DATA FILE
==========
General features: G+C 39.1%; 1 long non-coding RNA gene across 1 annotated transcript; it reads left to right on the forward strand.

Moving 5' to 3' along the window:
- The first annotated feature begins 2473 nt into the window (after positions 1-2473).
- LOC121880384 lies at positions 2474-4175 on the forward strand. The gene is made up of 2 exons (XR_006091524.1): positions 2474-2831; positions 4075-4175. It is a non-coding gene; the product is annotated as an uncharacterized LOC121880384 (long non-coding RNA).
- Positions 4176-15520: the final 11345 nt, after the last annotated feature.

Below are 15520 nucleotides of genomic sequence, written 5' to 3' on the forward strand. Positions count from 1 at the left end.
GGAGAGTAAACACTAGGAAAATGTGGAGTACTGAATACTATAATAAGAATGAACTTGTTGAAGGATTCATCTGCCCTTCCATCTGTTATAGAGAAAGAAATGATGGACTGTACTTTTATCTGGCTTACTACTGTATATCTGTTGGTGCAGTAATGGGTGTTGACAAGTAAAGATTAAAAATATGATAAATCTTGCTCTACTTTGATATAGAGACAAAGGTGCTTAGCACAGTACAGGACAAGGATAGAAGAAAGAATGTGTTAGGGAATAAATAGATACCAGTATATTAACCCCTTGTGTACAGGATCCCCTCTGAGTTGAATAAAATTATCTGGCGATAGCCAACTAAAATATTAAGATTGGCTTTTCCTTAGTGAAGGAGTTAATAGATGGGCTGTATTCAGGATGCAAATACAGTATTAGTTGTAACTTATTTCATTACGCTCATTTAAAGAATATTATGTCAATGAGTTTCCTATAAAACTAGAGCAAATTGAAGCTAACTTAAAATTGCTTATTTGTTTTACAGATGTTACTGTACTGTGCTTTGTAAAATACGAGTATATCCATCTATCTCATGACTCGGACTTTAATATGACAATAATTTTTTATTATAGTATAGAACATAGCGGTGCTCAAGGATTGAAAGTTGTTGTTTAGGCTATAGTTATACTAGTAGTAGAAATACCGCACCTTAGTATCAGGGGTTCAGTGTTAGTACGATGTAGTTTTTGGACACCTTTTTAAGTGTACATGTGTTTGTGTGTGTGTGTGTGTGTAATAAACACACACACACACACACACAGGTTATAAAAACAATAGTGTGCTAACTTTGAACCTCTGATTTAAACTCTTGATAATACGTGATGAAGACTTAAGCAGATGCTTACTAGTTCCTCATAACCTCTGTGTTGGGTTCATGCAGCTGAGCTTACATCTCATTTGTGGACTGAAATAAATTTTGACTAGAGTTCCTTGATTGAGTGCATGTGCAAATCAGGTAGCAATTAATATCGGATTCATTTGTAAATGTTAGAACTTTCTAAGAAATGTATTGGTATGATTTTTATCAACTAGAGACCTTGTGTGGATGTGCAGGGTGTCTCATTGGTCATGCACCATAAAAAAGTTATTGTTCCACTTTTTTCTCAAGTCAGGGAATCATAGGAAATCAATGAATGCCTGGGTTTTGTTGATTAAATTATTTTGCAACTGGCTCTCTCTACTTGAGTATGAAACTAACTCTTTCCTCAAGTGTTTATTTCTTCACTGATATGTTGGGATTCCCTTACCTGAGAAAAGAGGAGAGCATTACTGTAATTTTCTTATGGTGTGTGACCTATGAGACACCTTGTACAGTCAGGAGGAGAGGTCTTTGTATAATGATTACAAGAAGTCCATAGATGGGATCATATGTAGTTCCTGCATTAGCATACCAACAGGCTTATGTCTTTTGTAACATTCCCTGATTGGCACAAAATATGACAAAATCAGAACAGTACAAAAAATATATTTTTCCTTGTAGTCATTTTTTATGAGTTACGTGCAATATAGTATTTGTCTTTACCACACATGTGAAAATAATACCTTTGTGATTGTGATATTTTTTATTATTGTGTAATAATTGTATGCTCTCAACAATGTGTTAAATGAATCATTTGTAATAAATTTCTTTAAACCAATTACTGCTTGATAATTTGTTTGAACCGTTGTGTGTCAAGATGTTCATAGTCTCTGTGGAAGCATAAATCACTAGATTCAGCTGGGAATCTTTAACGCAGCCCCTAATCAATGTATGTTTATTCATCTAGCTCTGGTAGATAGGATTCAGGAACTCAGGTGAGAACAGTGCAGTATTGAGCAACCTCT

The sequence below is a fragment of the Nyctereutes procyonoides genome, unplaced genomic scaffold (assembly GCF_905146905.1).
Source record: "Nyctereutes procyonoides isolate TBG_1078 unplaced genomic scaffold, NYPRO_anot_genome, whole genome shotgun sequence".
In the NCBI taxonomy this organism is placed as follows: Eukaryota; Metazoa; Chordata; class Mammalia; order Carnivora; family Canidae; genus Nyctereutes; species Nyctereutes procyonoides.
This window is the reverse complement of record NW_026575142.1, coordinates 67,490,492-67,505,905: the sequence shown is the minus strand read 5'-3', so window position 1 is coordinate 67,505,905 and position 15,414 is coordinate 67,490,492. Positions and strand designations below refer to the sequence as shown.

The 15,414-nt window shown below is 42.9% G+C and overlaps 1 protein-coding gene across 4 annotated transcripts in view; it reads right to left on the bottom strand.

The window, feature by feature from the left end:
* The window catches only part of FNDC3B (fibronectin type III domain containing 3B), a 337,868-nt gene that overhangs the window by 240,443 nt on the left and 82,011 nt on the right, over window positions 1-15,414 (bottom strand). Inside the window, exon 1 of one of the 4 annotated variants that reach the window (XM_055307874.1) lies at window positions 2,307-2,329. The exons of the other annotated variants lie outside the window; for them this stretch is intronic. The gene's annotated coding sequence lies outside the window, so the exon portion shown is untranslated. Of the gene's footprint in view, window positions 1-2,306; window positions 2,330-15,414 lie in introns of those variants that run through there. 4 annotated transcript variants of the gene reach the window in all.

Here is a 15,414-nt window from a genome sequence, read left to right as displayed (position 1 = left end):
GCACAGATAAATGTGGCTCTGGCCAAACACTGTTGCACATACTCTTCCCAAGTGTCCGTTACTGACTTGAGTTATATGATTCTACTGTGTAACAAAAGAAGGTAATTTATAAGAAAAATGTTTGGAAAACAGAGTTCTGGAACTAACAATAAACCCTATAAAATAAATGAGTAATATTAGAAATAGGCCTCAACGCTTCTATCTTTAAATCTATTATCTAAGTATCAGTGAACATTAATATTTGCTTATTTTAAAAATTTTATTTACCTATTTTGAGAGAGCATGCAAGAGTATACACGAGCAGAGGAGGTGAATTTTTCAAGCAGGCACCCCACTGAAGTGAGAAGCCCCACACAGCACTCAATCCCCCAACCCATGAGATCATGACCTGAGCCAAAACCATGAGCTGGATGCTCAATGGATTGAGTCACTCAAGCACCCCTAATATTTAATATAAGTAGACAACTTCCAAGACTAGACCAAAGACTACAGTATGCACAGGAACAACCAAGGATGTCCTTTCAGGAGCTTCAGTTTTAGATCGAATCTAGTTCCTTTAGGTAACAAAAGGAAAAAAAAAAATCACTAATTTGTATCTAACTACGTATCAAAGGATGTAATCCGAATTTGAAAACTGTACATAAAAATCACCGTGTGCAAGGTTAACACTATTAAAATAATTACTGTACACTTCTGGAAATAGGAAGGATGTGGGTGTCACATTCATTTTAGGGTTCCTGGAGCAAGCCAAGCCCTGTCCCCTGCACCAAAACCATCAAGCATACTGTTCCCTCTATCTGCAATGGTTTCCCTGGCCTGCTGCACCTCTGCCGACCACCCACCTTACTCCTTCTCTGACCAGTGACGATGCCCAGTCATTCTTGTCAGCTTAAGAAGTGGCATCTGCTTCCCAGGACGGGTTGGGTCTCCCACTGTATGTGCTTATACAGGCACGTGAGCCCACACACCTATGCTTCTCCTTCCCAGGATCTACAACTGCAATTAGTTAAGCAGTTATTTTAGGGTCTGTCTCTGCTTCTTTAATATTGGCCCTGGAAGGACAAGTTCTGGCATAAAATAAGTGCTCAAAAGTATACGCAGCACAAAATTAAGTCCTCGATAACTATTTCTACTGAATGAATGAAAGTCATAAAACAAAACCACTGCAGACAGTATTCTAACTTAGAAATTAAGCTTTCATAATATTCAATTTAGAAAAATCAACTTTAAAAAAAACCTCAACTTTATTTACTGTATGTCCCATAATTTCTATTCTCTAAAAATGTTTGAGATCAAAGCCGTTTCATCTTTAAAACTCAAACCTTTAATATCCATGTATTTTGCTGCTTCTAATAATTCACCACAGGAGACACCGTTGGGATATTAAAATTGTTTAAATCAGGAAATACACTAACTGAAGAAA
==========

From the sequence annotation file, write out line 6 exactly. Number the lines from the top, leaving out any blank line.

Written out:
Below are 15520 nucleotides of genomic sequence, written 5' to 3' on the forward strand. Positions count from 1 at the left end.